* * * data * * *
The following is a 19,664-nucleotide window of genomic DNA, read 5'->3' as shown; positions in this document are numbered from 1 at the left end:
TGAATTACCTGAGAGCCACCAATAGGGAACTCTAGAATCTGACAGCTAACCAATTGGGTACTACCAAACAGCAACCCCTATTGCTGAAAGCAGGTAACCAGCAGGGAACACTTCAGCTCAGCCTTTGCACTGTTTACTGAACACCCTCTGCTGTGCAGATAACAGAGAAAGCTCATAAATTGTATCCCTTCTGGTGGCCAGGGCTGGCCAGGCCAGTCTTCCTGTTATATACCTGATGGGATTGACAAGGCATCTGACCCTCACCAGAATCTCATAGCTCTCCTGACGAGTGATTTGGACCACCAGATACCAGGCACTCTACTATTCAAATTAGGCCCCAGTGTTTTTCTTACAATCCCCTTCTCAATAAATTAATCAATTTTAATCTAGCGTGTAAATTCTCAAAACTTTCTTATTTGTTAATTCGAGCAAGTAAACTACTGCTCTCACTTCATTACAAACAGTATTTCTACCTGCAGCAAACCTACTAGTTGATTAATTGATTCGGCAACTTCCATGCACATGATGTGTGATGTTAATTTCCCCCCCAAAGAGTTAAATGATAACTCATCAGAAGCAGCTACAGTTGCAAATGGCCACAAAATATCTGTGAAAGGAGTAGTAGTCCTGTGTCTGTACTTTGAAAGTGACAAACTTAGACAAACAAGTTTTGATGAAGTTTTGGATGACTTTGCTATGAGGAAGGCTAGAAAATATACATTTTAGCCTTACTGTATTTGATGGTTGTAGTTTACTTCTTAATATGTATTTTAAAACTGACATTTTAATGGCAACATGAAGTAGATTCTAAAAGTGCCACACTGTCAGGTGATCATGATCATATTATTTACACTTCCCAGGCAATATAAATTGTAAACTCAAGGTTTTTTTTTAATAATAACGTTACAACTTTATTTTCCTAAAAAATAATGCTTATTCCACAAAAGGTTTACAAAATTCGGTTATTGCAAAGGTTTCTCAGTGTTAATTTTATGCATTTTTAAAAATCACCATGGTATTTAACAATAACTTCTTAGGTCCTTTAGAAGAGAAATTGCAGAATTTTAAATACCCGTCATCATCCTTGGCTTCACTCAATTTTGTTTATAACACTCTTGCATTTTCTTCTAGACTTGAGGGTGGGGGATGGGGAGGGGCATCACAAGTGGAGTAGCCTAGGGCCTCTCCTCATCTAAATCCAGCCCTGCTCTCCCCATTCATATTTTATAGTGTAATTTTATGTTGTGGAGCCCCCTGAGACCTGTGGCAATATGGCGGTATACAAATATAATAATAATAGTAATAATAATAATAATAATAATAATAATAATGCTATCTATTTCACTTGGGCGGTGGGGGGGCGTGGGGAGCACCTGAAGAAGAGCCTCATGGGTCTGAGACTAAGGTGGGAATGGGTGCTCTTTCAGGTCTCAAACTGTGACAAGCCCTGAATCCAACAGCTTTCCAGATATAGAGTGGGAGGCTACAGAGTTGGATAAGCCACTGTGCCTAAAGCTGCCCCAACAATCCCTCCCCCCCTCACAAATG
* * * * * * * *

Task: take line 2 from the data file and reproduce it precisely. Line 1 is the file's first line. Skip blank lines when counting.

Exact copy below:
TGAATTACCTGAGAGCCACCAATAGGGAACTCTAGAATCTGACAGCTAACCAATTGGGTACTACCAAACAGCAACCCCTATTGCTGAAAGCAGGTAACCAGCAGGGAACACTTCAGCTCAGCCTTTGCACTGTTTACTGAACACCCTCTGCTGTGCAGATAACAGAGAAAGCTCATAAATTGTATCCCTTCTGGTGGCCAGGGCTGGCCAGGCCAGTCTTCCTGTTATATACCTGATGGGATTGACAAGGCATCTGACCCTCACCAGAATCTCATAGCTCTCCTGACGAGTGATTTGGACCACCAGATACCAGGCACTCTACTATTCAAATTAGGCCCCAGTGTTTTTCTTACAATCCCCTTCTCAATAAATTAATCAATTTTAATCTAGCGTGTAAATTCTCAAAACTTTCTTATTTGTTAATTCGAGCAAGTAAACTACTGCTCTCACTTCATTACAAACAGTATTTCTACCTGCAGCAAACCTACTAGTTGATTAATTGATTCGGCAACTTCCATGCACATGATGTGTGATGTTAATTTCCCCCCCAAAGAGTTAAATGATAACTCATCAGAAGCAGCTACAGTTGCAAATGGCCACAAAATATCTGTGAAAGGAGTAGTAGTCCTGTGTCTGTACTTTGAAAGTGACAAACTTAGACAAACAAGTTTTGATGAAGTTTTGGATGACTTTGCTATGAGGAAGGCTAGAAAATATACATTTTAGCCTTACTGTATTTGATGGTTGTAGTTTACTTCTTAATATGTATTTTAAAACTGACATTTTAATGGCAACATGAAGTAGATTCTAAAAGTGCCACACTGTCAGGTGATCATGATCATATTATTTACACTTCCCAGGCAATATAAATTGTAAACTCAAGGTTTTTTTTTAATAATAACGTTACAACTTTATTTTCCTAAAAAATAATGCTTATTCCACAAAAGGTTTACAAAATTCGGTTATTGCAAAGGTTTCTCAGTGTTAATTTTATGCATTTTTAAAAATCACCATGGTATTTAACAATAACTTCTTAGGTCCTTTAGAAGAGAAATTGCAGAATTTTAAATACCCGTCATCATCCTTGGCTTCACTCAATTTTGTTTATAACACTCTTGCATTTTCTTCTAGACTTGAGGGTGGGGGATGGGGAGGGGCATCACAAGTGGAGTAGCCTAGGGCCTCTCCTCATCTAAATCCAGCCCTGCTCTCCCCATTCATATTTTATAGTGTAATTTTATGTTGTGGAGCCCCCTGAGACCTGTGGCAATATGGCGGTATACAAATATAATAATAATAGTAATAATAATAATAATAATAATAATAATAATGCTATCTATTTCACTTGGGCGGTGGGGGGGCGTGGGGAGCACCTGAAGAAGAGCCTCATGGGTCTGAGACTAAGGTGGGAATGGGTGCTCTTTCAGGTCTCAAACTGTGACAAGCCCTGAATCCAACAGCTTTCCAGATATAGAGTGGGAGGCTACAGAGTTGGATAAGCCACTGTGCCTAAAGCTGCCCCAACAATCCCTCCCCCCCTCACAAATG